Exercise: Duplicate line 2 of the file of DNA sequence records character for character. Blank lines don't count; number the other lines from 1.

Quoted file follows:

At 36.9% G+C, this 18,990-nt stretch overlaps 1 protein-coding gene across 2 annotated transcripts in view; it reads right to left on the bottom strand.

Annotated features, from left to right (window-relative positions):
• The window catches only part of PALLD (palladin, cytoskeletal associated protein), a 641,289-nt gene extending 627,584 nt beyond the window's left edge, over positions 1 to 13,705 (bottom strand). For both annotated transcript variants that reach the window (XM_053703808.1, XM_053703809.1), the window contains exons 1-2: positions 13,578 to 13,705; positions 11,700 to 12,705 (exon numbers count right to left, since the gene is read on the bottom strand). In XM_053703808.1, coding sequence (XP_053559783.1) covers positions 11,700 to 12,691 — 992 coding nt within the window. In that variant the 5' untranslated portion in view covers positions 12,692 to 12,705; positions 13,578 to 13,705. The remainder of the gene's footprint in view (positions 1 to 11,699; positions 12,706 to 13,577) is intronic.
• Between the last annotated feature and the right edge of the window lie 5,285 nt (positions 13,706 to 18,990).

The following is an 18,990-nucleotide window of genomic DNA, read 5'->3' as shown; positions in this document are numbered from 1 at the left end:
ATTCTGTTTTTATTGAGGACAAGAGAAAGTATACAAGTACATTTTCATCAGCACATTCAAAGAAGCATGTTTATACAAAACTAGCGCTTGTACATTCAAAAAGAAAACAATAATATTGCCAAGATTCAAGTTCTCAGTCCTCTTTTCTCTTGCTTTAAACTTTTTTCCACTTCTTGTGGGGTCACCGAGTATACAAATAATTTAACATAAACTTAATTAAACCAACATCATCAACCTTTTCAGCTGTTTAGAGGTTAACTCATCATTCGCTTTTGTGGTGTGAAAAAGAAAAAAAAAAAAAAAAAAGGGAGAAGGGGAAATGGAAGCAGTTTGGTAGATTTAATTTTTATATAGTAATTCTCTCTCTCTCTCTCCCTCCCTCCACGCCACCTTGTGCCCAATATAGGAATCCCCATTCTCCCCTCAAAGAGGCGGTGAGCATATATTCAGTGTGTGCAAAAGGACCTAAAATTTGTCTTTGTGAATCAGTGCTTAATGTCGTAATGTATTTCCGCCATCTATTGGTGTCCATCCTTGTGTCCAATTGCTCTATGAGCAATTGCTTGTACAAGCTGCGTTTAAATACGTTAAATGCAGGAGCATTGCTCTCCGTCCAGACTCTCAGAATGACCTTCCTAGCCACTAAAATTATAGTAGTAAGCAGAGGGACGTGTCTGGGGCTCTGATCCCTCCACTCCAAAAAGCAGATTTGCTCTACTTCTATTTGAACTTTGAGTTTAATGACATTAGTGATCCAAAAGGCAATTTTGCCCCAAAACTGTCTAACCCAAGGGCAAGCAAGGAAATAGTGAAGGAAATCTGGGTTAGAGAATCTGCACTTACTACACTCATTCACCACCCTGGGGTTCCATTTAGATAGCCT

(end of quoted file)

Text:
Annotated features, from left to right (window-relative positions):